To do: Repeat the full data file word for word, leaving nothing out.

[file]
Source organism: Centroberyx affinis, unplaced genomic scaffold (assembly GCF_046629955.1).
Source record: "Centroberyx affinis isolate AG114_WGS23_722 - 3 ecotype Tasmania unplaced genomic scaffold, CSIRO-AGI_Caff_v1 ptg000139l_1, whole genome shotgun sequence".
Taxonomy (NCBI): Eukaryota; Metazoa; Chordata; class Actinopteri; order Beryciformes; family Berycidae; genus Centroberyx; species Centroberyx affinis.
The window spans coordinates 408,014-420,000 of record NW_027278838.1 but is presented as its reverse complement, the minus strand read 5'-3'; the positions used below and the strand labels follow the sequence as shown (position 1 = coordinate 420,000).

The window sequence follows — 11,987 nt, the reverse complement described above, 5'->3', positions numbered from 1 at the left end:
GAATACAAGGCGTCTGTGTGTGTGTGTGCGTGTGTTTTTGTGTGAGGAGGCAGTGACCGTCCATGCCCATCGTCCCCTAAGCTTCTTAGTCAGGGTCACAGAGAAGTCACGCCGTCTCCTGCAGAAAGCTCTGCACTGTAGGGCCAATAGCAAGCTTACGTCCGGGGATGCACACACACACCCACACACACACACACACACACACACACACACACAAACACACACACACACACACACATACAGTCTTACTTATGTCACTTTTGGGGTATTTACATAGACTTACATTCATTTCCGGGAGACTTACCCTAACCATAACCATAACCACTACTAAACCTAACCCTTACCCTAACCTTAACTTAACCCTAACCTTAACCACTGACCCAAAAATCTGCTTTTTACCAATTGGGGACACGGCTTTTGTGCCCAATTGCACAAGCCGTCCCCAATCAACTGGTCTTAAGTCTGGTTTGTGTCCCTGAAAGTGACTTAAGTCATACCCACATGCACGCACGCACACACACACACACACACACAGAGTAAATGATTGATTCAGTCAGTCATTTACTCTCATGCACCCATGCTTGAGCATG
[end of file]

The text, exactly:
Source organism: Centroberyx affinis, unplaced genomic scaffold (assembly GCF_046629955.1).
Source record: "Centroberyx affinis isolate AG114_WGS23_722 - 3 ecotype Tasmania unplaced genomic scaffold, CSIRO-AGI_Caff_v1 ptg000139l_1, whole genome shotgun sequence".
Taxonomy (NCBI): Eukaryota; Metazoa; Chordata; class Actinopteri; order Beryciformes; family Berycidae; genus Centroberyx; species Centroberyx affinis.
The window spans coordinates 408,014-420,000 of record NW_027278838.1 but is presented as its reverse complement, the minus strand read 5'-3'; the positions used below and the strand labels follow the sequence as shown (position 1 = coordinate 420,000).

The window sequence follows — 11,987 nt, the reverse complement described above, 5'->3', positions numbered from 1 at the left end:
GAATACAAGGCGTCTGTGTGTGTGTGTGCGTGTGTTTTTGTGTGAGGAGGCAGTGACCGTCCATGCCCATCGTCCCCTAAGCTTCTTAGTCAGGGTCACAGAGAAGTCACGCCGTCTCCTGCAGAAAGCTCTGCACTGTAGGGCCAATAGCAAGCTTACGTCCGGGGATGCACACACACACCCACACACACACACACACACACACACACACACACAAACACACACACACACACACACATACAGTCTTACTTATGTCACTTTTGGGGTATTTACATAGACTTACATTCATTTCCGGGAGACTTACCCTAACCATAACCATAACCACTACTAAACCTAACCCTTACCCTAACCTTAACTTAACCCTAACCTTAACCACTGACCCAAAAATCTGCTTTTTACCAATTGGGGACACGGCTTTTGTGCCCAATTGCACAAGCCGTCCCCAATCAACTGGTCTTAAGTCTGGTTTGTGTCCCTGAAAGTGACTTAAGTCATACCCACATGCACGCACGCACACACACACACACACACACAGAGTAAATGATTGATTCAGTCAGTCATTTACTCTCATGCACCCATGCTTGAGCATG